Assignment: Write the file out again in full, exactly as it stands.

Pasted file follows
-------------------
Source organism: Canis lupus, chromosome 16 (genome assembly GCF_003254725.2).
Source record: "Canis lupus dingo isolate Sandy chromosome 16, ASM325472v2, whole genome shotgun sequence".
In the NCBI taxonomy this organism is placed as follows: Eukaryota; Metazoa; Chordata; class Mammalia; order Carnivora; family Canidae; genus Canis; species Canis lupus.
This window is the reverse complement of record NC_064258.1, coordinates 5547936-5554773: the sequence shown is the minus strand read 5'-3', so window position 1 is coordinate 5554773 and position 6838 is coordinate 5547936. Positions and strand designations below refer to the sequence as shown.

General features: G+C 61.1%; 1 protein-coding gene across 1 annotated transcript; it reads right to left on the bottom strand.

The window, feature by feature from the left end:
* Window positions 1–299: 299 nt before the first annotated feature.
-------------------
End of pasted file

Source organism: Canis lupus, chromosome 16 (genome assembly GCF_003254725.2).
Source record: "Canis lupus dingo isolate Sandy chromosome 16, ASM325472v2, whole genome shotgun sequence".
In the NCBI taxonomy this organism is placed as follows: Eukaryota; Metazoa; Chordata; class Mammalia; order Carnivora; family Canidae; genus Canis; species Canis lupus.
This window is the reverse complement of record NC_064258.1, coordinates 5547936-5554773: the sequence shown is the minus strand read 5'-3', so window position 1 is coordinate 5554773 and position 6838 is coordinate 5547936. Positions and strand designations below refer to the sequence as shown.

General features: G+C 61.1%; 1 protein-coding gene across 1 annotated transcript; it reads right to left on the bottom strand.

The window, feature by feature from the left end:
* Window positions 1–299: 299 nt before the first annotated feature.